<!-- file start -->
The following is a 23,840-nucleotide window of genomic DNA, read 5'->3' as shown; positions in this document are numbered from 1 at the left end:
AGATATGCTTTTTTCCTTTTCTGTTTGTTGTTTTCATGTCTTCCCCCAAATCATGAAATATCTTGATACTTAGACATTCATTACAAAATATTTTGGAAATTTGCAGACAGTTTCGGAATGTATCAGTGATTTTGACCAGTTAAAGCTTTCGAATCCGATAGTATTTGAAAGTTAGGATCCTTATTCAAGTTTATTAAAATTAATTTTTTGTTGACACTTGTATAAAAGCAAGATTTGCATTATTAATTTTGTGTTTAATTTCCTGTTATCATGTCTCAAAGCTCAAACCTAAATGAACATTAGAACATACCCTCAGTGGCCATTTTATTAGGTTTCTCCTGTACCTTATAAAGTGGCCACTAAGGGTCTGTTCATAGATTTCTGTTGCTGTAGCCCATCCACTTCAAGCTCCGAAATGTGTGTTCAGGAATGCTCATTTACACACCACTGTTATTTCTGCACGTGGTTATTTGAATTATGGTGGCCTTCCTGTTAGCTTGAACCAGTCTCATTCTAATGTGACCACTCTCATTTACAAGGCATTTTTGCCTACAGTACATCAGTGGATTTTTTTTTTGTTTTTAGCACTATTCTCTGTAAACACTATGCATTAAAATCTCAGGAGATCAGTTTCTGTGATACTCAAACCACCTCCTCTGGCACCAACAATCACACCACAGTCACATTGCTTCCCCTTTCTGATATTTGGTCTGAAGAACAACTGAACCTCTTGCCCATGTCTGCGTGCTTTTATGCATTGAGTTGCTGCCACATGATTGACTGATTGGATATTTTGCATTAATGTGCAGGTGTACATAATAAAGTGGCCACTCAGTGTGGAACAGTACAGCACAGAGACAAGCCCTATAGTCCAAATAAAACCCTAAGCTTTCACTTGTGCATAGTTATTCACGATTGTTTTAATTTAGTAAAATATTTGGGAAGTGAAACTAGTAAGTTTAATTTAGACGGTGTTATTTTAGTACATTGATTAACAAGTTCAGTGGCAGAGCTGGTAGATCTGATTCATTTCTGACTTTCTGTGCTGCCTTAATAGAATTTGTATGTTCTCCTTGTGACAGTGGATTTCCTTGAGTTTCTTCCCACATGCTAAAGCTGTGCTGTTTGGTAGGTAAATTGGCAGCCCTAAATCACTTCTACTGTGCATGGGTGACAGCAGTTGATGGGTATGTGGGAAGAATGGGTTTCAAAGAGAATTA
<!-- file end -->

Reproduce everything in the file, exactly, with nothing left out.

The following is a 23,840-nucleotide window of genomic DNA, read 5'->3' as shown; positions in this document are numbered from 1 at the left end:
AGATATGCTTTTTTCCTTTTCTGTTTGTTGTTTTCATGTCTTCCCCCAAATCATGAAATATCTTGATACTTAGACATTCATTACAAAATATTTTGGAAATTTGCAGACAGTTTCGGAATGTATCAGTGATTTTGACCAGTTAAAGCTTTCGAATCCGATAGTATTTGAAAGTTAGGATCCTTATTCAAGTTTATTAAAATTAATTTTTTGTTGACACTTGTATAAAAGCAAGATTTGCATTATTAATTTTGTGTTTAATTTCCTGTTATCATGTCTCAAAGCTCAAACCTAAATGAACATTAGAACATACCCTCAGTGGCCATTTTATTAGGTTTCTCCTGTACCTTATAAAGTGGCCACTAAGGGTCTGTTCATAGATTTCTGTTGCTGTAGCCCATCCACTTCAAGCTCCGAAATGTGTGTTCAGGAATGCTCATTTACACACCACTGTTATTTCTGCACGTGGTTATTTGAATTATGGTGGCCTTCCTGTTAGCTTGAACCAGTCTCATTCTAATGTGACCACTCTCATTTACAAGGCATTTTTGCCTACAGTACATCAGTGGATTTTTTTTTTGTTTTTAGCACTATTCTCTGTAAACACTATGCATTAAAATCTCAGGAGATCAGTTTCTGTGATACTCAAACCACCTCCTCTGGCACCAACAATCACACCACAGTCACATTGCTTCCCCTTTCTGATATTTGGTCTGAAGAACAACTGAACCTCTTGCCCATGTCTGCGTGCTTTTATGCATTGAGTTGCTGCCACATGATTGACTGATTGGATATTTTGCATTAATGTGCAGGTGTACATAATAAAGTGGCCACTCAGTGTGGAACAGTACAGCACAGAGACAAGCCCTATAGTCCAAATAAAACCCTAAGCTTTCACTTGTGCATAGTTATTCACGATTGTTTTAATTTAGTAAAATATTTGGGAAGTGAAACTAGTAAGTTTAATTTAGACGGTGTTATTTTAGTACATTGATTAACAAGTTCAGTGGCAGAGCTGGTAGATCTGATTCATTTCTGACTTTCTGTGCTGCCTTAATAGAATTTGTATGTTCTCCTTGTGACAGTGGATTTCCTTGAGTTTCTTCCCACATGCTAAAGCTGTGCTGTTTGGTAGGTAAATTGGCAGCCCTAAATCACTTCTACTGTGCATGGGTGACAGCAGTTGATGGGTATGTGGGAAGAATGGGTTTCAAAGAGAATTA